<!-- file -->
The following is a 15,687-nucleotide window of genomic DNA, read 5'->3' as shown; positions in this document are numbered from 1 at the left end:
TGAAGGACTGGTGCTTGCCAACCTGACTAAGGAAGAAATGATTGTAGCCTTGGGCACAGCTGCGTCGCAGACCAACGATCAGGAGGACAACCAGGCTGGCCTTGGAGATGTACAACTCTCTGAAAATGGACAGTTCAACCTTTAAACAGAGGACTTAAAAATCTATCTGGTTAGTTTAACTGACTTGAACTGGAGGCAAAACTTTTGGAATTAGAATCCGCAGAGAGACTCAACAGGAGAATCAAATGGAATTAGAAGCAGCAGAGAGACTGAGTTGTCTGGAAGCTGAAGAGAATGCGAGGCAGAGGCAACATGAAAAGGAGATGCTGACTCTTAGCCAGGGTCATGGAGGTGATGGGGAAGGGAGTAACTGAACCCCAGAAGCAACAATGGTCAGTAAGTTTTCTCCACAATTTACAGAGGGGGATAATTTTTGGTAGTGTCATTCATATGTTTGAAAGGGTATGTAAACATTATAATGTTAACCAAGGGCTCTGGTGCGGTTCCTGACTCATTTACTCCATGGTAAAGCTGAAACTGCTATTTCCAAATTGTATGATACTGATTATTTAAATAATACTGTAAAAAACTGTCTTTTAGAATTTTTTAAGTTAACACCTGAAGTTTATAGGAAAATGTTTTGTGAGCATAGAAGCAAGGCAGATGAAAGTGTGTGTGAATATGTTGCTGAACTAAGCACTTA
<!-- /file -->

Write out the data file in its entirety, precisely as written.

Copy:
The following is a 15,687-nucleotide window of genomic DNA, read 5'->3' as shown; positions in this document are numbered from 1 at the left end:
TGAAGGACTGGTGCTTGCCAACCTGACTAAGGAAGAAATGATTGTAGCCTTGGGCACAGCTGCGTCGCAGACCAACGATCAGGAGGACAACCAGGCTGGCCTTGGAGATGTACAACTCTCTGAAAATGGACAGTTCAACCTTTAAACAGAGGACTTAAAAATCTATCTGGTTAGTTTAACTGACTTGAACTGGAGGCAAAACTTTTGGAATTAGAATCCGCAGAGAGACTCAACAGGAGAATCAAATGGAATTAGAAGCAGCAGAGAGACTGAGTTGTCTGGAAGCTGAAGAGAATGCGAGGCAGAGGCAACATGAAAAGGAGATGCTGACTCTTAGCCAGGGTCATGGAGGTGATGGGGAAGGGAGTAACTGAACCCCAGAAGCAACAATGGTCAGTAAGTTTTCTCCACAATTTACAGAGGGGGATAATTTTTGGTAGTGTCATTCATATGTTTGAAAGGGTATGTAAACATTATAATGTTAACCAAGGGCTCTGGTGCGGTTCCTGACTCATTTACTCCATGGTAAAGCTGAAACTGCTATTTCCAAATTGTATGATACTGATTATTTAAATAATACTGTAAAAAACTGTCTTTTAGAATTTTTTAAGTTAACACCTGAAGTTTATAGGAAAATGTTTTGTGAGCATAGAAGCAAGGCAGATGAAAGTGTGTGTGAATATGTTGCTGAACTAAGCACTTA